Just when I thought the Da Vinci well had been bled dry, Starz does what should have been the obvious, next step and put their now semi-notable historical-fiction brand on it, in the form of "Da Vinci's Demons" an 8-episode premiere season from the mind of David Goyer. To the unsuspecting viewer, the marketing angle is deceptive, borrowing solely on Goyer's work with Christopher Nolan on The Dark Knight trilogy; now while Goyer is also the mind behind such notable works as "Dark City" and the first two "Blade" films, his writing credits also include such rotten celluloid as "Jumper," "Ghost Rider: Spirit of Vengeance" and "Blade Trinity," the latter of which he also directed. Fortunately, the Goyer more associated with Nolan seems to be the mind behind "Da Vinci's Demon's," for the most part, with the debut season offering a decidedly loose nugget of pseudo-history.
The primary strength of "Da Vinci's Demons" from a narrative standpoint, is by wisely only giving it eight episodes to reel viewers in and leave them anticipating a second season, what doesn't work so well from episode-to-episode is never allowed to build to the all too familiar crescendo of a lavishly produced series crumbling under its own weight. Fortunately, unlike Starz' most famed piece of historical-fiction, "Spartacus," "Da Vinci's Demons" manages to, at the usage of a terrible pun, exorcise its demons midway through the second episode, allowing the remaining five and a half to thoroughly entertain and at times, fully captivate. The premise of the series is quite simple, a very young Leonardo da Vinci (Tom Riley), initially presented as an opium-smoking, lightning-minded, lothario, unable to keep desire at bay, manages to find himself woven into the court of the Medici's, led by a stalwart and overly stressed Lorenzo (Elliot Cowan), fighting to save beloved Florence from the machinations of Pope Sixtus IV and his sadistic, cunning henchmen, turned mastermind Girolamo Riario (Blake Rittson). At the center of it all is Lucrezia Donati (Laura Haddock), object of Leonardo's affection, mistress to Lorenzo de' Medici and holding a mysterious connection to Rome itself.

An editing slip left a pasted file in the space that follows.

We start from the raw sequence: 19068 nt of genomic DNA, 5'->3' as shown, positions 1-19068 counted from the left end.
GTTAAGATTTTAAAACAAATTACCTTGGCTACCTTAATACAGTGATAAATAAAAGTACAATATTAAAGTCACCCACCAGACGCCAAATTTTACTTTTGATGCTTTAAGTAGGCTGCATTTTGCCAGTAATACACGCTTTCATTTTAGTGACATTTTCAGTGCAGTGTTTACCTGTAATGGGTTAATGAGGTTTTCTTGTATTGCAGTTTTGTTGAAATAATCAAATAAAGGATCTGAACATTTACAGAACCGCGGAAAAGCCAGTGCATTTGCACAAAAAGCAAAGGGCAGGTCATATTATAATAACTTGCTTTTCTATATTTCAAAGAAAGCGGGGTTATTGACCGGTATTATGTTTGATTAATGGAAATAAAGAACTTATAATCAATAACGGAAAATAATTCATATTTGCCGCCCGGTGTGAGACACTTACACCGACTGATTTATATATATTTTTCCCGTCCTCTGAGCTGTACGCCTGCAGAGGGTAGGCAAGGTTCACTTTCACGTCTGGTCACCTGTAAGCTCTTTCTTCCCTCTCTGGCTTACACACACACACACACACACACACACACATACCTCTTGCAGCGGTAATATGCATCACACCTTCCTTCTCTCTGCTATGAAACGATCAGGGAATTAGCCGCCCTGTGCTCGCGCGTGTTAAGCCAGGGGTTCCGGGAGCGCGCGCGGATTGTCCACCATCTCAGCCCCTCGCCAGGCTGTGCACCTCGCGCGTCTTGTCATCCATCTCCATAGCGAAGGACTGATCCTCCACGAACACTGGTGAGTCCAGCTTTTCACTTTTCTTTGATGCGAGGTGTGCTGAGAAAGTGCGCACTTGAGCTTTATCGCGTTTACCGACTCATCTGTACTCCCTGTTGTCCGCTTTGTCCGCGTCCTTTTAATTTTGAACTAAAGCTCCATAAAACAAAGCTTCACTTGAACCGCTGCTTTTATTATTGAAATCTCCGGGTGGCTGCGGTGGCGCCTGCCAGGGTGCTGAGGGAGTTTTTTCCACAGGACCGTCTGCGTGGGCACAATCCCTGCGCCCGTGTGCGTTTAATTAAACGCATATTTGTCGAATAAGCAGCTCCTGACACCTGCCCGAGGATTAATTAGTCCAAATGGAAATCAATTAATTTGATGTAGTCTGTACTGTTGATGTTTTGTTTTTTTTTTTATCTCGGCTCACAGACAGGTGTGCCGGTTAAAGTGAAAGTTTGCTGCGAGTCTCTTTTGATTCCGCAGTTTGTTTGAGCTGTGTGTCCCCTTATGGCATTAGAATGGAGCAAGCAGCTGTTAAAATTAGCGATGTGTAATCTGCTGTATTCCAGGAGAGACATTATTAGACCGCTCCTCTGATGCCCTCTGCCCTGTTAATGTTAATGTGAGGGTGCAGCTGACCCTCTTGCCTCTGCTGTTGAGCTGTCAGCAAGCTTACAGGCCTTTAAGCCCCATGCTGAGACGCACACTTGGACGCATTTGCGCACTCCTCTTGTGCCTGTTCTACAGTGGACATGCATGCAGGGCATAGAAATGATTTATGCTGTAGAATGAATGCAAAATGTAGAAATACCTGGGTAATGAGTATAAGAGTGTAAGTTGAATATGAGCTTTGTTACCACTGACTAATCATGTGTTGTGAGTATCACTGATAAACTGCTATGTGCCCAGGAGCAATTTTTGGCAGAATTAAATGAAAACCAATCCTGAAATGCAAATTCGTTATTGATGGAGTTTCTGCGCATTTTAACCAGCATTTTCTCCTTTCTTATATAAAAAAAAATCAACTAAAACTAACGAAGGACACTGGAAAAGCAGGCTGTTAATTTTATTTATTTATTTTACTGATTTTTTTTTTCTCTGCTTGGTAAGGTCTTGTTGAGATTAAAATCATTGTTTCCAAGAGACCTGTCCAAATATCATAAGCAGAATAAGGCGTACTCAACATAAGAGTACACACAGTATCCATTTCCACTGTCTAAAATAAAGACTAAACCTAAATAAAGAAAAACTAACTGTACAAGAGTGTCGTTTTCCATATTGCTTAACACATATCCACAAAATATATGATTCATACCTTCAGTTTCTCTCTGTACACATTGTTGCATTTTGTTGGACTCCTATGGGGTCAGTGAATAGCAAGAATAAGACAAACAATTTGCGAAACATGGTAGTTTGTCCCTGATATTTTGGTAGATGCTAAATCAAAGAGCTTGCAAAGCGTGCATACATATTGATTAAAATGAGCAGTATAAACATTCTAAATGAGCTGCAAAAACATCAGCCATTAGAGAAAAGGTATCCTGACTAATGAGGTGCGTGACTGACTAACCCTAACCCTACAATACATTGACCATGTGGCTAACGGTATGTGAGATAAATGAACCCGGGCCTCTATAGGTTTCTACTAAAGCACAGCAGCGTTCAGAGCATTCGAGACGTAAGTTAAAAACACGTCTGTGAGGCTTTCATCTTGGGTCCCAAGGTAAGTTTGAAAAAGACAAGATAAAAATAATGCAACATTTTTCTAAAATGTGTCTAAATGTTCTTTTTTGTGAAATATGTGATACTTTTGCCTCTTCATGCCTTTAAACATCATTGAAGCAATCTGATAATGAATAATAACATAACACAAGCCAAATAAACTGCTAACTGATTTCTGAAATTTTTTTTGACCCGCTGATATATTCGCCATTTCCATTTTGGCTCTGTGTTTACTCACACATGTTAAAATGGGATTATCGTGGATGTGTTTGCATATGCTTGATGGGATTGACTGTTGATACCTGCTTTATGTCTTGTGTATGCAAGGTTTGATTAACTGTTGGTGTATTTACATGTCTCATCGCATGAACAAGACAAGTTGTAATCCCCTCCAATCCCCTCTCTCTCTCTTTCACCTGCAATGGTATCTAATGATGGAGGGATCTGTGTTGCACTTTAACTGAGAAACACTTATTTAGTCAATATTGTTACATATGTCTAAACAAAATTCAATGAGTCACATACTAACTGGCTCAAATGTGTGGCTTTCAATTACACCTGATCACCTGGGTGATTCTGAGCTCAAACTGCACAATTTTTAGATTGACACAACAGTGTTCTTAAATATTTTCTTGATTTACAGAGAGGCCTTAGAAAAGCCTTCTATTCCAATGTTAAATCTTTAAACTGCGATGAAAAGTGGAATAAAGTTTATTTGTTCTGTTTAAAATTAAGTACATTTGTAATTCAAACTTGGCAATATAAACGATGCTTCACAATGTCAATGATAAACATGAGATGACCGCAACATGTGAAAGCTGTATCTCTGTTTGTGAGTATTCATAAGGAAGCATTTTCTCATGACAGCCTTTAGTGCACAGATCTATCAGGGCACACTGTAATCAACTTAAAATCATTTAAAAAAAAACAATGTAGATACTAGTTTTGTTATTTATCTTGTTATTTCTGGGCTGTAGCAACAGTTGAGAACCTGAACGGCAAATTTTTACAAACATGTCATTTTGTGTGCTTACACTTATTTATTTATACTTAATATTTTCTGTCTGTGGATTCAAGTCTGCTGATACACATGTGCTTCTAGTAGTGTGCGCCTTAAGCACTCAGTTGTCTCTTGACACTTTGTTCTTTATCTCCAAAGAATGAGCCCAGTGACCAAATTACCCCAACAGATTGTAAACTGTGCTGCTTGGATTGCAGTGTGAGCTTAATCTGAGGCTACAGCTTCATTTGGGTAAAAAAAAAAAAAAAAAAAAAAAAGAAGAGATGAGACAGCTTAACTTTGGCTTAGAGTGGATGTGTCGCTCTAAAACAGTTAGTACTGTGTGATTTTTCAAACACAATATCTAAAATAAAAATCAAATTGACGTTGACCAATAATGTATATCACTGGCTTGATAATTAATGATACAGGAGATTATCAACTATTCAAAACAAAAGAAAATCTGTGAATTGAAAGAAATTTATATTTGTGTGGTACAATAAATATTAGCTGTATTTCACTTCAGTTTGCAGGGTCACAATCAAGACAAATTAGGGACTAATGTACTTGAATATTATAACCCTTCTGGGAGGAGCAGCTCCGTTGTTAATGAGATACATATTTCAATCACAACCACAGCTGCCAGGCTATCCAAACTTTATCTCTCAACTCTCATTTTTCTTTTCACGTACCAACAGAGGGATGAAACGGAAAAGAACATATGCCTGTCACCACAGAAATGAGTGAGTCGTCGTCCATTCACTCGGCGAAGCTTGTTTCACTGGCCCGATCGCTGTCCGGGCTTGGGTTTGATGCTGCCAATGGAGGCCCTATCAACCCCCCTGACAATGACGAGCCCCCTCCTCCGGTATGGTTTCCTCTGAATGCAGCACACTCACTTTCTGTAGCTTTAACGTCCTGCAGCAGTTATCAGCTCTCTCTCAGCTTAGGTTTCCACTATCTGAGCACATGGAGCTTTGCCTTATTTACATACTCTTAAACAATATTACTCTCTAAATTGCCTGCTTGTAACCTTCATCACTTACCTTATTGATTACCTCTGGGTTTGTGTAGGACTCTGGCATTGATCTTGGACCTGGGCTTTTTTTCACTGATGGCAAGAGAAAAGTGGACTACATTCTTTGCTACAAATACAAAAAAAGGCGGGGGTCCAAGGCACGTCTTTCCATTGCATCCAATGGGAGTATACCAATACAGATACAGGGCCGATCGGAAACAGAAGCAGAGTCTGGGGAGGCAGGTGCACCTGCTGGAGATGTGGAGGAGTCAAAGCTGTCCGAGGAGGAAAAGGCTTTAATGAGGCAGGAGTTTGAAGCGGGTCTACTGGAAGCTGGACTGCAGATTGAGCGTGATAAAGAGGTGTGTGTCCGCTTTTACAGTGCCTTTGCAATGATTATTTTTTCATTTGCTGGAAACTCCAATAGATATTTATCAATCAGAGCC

The minor brilliance of "Da Vinci's Demons" is the way the overall conflict of Rome and Florence manages to conveniently weave itself into the journey of Leonardo to find his true place in the world, without every feeling overly contrived. Those with a passing knowledge of Leonardo's work will grin at the way his war machines are naturally woven into the story-arcs and how for every pseudo-historical piece of icing offered, the real source of intrigue comes from Leonardo's quest to find the Book of Leaves, which more importantly may hold a key to a muddled vision from his youth and answer the question of why the only face he can't recall is that of his departed mother. Along the way come a healthy cast of mysterious and colorful characters, leading the science-minded Leonardo to the path of faith, culminating in some remarkable breakthroughs. However, as strong as Leonardo's personal journey is, the show does risk coming off the rails with the emphasis on Leonardo's mother, leaving me to personally believe the ultimate reveal will be her face as the inspiration for the Mona Lisa; if so, then a good portion of Leonardo's arc will be unfulfilling in hindsight.